Ways to Reduce The Price of Healthcare


In the last post I discussed the real reason that doctor and hospital bills are so high – very few people are paying for care, at least at the doctor’s office or the ER, and yet insurance and government subsidies are keeping demand for services high and disconnecting the users of healthcare from the cost.  So how do we change things to make healthcare affordable for all and to stop wasting so much money each year on unnecessary services and tests?

The answer is to get most people to start paying for their healthcare, and doing so out-of-pocket rather than through insurance.  The first step in obtaining this aim is to change the perception that people have about paying for healthcare.  Currently, many people think it is just fine to not pay for the healthcare they receive even though they would not take any other kind of handout.  Most people make plenty of money to pay for most services, if the prices were what they would be if most people were paying, but spend their money on all sorts of things instead of putting any money away for healthcare.  You probably wouldn’t get an expensive data package on your phone to watch videos on YouTube if it meant you couldn’t afford to eat, yet millions of people who don’t save anything for healthcare buy those data packages.

Part of the reason for this, as discussed in the last post, is that the prices of services are so high because few people are paying.  Someone who is not saving any money who sees a $800 bill for an x-ray says “I can’t pay that” and feels perfectly justified in not paying because the price seems so unreasonable.  If x-rays were only $25, as they would be if everyone who used the x-ray machine were paying their part, it would not be an issue.  The way to get there is to get people to put money away for healthcare before they blow it on other things so that they will have the money to pay the bills when needed.  The first idea for making healthcare affordable is therefore:

1) Raise taxes by 4% on everyone, but then make the first 4% of income contributed to a Health Savings Account a fully refundable tax credit.

In a tax credit, for each dollar spent taxes are reduced by an equal amount.  Fully refundable means that if your tax refund exceeds the taxes paid, you get a check from the government for the difference.  This means that people who put away at least 4% of their income for healthcare in an HSA would not see their taxes raised.  This would encourage a lot of people to do so since they would be thinking, correctly, that they would be losing the money to taxes if they did not put it away for healthcare.  Note that in order to open an HSA, you need to have a healthcare plan with a relatively high deductible, which means you’d be paying a lot of the initial costs out-of-pocket (or out of your HSA) instead of using insurance, which would cause consumers to be more price-conscience.  Note also that because the tax credit is refundable, people on low incomes would receive some money to help them put money in their HSA.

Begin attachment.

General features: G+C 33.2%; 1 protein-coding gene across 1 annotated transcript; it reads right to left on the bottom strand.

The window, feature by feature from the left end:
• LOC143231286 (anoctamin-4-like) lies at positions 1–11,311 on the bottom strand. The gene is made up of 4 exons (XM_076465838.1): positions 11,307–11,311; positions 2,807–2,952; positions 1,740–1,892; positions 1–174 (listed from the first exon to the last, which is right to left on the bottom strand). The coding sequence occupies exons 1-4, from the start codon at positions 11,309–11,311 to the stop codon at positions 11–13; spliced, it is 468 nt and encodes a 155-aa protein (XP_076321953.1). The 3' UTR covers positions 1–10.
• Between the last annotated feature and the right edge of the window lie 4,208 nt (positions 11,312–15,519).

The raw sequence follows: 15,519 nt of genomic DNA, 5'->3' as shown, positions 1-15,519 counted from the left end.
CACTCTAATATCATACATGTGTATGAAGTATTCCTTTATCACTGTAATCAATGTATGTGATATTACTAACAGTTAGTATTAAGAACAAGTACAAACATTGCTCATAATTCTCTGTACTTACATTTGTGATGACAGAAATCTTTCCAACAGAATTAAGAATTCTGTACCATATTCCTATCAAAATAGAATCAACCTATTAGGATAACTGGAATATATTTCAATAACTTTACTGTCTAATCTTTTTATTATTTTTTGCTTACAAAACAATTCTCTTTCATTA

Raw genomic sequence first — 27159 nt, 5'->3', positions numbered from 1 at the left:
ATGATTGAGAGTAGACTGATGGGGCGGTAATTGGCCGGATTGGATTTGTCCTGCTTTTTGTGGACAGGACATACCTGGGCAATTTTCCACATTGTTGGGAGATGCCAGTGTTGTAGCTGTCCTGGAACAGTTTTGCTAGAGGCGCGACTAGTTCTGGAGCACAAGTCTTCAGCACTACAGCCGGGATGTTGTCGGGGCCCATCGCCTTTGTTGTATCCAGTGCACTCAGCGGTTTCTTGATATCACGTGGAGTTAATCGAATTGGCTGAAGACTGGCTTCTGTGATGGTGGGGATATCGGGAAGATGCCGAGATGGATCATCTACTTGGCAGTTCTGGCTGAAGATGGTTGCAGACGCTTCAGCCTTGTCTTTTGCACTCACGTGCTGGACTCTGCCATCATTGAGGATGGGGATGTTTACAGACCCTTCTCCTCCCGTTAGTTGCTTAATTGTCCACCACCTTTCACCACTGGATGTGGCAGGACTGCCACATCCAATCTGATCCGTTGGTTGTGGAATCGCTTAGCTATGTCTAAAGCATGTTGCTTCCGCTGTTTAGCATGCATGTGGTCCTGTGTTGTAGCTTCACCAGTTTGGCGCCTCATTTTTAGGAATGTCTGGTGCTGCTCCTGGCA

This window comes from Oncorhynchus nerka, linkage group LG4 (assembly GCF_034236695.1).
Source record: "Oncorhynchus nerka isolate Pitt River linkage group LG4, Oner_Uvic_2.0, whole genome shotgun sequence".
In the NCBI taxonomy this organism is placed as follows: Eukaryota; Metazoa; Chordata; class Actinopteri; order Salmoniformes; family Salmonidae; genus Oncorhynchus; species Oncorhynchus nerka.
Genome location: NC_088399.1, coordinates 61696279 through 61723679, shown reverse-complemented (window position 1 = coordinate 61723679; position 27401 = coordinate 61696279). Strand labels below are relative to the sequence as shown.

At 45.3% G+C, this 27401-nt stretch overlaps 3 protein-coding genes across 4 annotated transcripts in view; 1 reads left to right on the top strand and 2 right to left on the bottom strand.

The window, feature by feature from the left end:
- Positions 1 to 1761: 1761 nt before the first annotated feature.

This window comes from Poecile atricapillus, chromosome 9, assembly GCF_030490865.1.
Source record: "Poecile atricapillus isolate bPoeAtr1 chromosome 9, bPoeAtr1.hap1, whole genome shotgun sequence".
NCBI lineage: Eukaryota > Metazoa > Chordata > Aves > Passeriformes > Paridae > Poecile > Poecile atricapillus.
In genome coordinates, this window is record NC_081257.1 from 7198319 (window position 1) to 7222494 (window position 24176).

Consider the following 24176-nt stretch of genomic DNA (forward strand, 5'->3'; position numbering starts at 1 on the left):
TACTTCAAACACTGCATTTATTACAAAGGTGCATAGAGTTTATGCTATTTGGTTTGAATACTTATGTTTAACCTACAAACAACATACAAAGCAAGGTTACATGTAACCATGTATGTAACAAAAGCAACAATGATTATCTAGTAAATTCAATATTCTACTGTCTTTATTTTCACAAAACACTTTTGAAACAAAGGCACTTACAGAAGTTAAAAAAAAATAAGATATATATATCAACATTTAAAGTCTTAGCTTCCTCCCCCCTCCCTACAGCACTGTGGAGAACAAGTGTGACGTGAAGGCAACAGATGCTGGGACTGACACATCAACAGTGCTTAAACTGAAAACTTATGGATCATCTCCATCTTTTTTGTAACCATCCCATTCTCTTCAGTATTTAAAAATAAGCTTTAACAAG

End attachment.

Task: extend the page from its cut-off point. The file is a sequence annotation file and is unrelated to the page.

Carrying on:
The second issue is that people who do have something big happen to them don’t have insurance, and therefore they are not able to pay the bills.  Often they don’t have insurance since they think, correctly, that the cost of the insurance is not equal to the benefit they are likely to receive if they don’t go to the doctor very often.  They instinctively calculate how likely they are to have a major event occur versus how much the insurance costs and realize that the high cost is not justified because of the low chance they will use the insurance.  They simply decide to accept the risk.  After all, if you are paying $10,000 per year for family insurance, which is the case currently because health insurance is mostly prepaid healthcare, you could pay out-of-pocket for a significant operation every four years or so for the cost of the premiums.  This does not make any economic sense.